Friday, November 13, 2009

Service , Marketing and Building Relationship

Marketing efforts once focused primarily on the selling of manufactured products such as cars and aspirin. But today the service industries have grown more important to the economy than the manufacturing sector. Services, unlike products, are intangible and involve a deed, a performance, or an effort that cannot be physically possessed. Currently, more people are employed in the provision of services than in the manufacture of products, and this area shows every indication of expanding even further. In fact, more than eight in ten U.S. workers labor in such service areas as transportation, retail, health care, entertainment, and education. In the United States alone, service industries now account for more than 70 percent of the gross national product (GNP, the total of all goods and services produced by a country) and are expected to provide 90 percent of all new jobs by 2012.

Services, like products, require marketing. Usually, service marketing parallels product marketing with the exception of physical handling. Services must be planned and developed carefully to meet consumer demand. For example, in the field of temporary personnel, a service that continues to increase in monetary value, studies are made to determine the types of employee skills needed in various geographical locations and fields of business. Because services are more difficult to sell than physical products, promotional campaigns for services must be even more aggressive than those for physical commodities.

In the past, most advertising and promotional efforts were developed to acquire new customers. But today, more and more advertising and promotional efforts are designed to retain current customers and to increase the amount of money they spend with the company. Consumers see so much advertising that they have learned to ignore much of it. As a result, it has become more difficult to attract new customers. Servicing existing customers, however, is easier and less expensive. In fact, it is estimated that acquiring a new customer costs five to eight times as much as keeping an existing one.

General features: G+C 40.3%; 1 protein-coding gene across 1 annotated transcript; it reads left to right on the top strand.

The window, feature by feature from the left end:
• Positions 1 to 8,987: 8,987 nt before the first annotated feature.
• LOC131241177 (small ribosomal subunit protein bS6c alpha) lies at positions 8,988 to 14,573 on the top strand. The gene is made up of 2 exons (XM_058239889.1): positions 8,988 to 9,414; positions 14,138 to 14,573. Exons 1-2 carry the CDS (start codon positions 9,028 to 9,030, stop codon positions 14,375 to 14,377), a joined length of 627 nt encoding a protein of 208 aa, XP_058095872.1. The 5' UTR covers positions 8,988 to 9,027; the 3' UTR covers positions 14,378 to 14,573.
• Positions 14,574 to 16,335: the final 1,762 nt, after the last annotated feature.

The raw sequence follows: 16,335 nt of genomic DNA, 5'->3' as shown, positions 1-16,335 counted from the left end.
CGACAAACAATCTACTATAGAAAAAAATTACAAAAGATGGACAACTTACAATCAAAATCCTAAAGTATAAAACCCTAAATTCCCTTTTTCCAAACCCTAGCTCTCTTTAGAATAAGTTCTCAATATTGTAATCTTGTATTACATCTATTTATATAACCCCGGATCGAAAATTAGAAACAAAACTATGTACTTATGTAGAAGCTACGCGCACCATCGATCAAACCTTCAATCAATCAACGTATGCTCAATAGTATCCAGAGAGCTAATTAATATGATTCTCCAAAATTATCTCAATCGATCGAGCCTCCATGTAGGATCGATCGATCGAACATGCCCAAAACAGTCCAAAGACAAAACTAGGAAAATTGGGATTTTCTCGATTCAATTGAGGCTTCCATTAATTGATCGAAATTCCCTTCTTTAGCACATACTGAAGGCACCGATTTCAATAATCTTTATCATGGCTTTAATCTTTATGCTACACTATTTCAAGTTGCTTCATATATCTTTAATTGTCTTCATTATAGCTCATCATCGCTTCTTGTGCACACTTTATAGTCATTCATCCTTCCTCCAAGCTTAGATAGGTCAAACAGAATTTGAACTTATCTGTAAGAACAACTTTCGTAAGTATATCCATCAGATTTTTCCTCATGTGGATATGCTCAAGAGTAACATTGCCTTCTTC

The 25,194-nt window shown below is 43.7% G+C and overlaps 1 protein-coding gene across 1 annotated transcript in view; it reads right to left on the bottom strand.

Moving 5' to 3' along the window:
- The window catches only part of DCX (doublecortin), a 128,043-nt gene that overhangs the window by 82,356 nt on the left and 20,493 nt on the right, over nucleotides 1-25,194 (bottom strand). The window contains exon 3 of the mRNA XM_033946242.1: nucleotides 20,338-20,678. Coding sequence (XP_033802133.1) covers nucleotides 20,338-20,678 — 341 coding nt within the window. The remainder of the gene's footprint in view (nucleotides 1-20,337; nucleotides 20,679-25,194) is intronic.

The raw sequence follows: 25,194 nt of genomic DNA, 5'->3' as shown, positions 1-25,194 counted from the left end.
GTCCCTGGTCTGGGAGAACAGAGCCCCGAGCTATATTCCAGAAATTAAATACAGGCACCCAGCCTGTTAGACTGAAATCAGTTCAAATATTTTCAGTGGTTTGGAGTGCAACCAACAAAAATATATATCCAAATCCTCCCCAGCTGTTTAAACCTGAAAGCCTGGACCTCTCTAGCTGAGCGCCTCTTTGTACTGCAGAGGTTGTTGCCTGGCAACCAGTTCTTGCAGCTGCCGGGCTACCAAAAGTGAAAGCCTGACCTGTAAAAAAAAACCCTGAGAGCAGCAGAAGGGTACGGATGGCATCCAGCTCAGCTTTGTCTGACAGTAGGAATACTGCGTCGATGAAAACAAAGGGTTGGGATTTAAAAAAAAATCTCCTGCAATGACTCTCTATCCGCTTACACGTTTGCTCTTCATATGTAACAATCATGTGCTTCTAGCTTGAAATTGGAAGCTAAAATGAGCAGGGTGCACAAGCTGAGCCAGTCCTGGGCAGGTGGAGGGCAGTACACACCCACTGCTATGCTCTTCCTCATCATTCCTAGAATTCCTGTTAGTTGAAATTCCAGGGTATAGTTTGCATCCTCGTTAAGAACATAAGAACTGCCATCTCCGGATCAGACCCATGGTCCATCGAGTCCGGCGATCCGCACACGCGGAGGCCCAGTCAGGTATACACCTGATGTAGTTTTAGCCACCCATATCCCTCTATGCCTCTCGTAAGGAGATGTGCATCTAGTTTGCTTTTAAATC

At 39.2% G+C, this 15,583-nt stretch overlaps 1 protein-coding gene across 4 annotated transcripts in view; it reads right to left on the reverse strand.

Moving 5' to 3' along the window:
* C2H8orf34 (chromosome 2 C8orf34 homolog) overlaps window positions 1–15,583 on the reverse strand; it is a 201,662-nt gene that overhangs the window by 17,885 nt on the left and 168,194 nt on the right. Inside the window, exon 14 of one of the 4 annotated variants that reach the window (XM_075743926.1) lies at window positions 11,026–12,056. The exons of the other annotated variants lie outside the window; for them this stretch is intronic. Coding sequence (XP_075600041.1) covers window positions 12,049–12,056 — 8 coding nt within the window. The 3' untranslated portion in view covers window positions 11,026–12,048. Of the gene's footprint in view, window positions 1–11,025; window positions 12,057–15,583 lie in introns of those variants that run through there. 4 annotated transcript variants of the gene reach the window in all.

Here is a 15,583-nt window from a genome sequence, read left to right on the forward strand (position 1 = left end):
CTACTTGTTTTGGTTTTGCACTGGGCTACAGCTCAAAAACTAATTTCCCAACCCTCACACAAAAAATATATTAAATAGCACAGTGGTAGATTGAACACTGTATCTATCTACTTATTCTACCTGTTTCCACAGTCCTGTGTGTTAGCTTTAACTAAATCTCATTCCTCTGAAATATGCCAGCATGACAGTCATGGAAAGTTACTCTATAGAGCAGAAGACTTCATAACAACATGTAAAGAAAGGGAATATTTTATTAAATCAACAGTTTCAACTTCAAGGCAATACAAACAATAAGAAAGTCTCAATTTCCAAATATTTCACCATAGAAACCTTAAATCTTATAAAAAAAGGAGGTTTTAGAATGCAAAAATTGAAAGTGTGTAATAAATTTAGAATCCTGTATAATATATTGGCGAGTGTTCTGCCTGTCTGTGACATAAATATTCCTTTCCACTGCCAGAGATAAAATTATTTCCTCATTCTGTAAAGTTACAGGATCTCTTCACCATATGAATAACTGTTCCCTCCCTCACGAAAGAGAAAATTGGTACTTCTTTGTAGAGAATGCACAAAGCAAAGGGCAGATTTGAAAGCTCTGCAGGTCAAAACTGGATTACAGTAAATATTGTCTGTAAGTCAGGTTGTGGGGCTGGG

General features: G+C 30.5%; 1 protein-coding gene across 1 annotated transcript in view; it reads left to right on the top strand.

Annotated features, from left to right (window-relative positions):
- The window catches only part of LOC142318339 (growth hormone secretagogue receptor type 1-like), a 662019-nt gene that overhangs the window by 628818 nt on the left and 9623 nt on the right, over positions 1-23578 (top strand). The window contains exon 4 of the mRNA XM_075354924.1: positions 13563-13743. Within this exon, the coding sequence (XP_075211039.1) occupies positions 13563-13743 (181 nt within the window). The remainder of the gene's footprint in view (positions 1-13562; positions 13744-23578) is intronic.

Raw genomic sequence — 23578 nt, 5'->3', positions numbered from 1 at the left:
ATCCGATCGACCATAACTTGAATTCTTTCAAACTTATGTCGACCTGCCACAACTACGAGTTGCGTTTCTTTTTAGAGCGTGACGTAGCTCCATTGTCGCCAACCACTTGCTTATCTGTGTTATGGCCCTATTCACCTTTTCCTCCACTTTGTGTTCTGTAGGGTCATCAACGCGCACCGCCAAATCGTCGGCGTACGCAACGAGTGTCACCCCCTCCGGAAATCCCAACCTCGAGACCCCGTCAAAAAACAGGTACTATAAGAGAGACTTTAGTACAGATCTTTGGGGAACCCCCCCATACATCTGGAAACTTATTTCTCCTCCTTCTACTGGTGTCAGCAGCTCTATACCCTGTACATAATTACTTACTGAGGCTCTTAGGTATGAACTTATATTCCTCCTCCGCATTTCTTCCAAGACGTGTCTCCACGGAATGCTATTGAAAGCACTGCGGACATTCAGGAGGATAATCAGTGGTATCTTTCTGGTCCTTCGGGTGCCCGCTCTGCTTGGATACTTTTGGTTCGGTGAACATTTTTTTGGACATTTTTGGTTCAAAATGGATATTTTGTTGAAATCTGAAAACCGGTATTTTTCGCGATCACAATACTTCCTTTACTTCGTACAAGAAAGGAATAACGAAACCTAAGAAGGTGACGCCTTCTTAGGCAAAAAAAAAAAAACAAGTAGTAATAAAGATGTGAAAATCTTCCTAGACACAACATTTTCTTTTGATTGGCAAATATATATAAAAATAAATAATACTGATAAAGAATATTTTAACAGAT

To retain current customers, some companies develop loyalty programs such as the frequent flyer programs used by many airlines. A marketer may also seek to retain customers by learning a customer’s individual interests and then tailoring services to meet them., for example, keeps a database of the types of books customers have ordered in the past and then recommends new books to them based on their past selections. Such programs help companies retain customers not only by providing a useful service, but also by making customers feel appreciated. This is known as relationship building.
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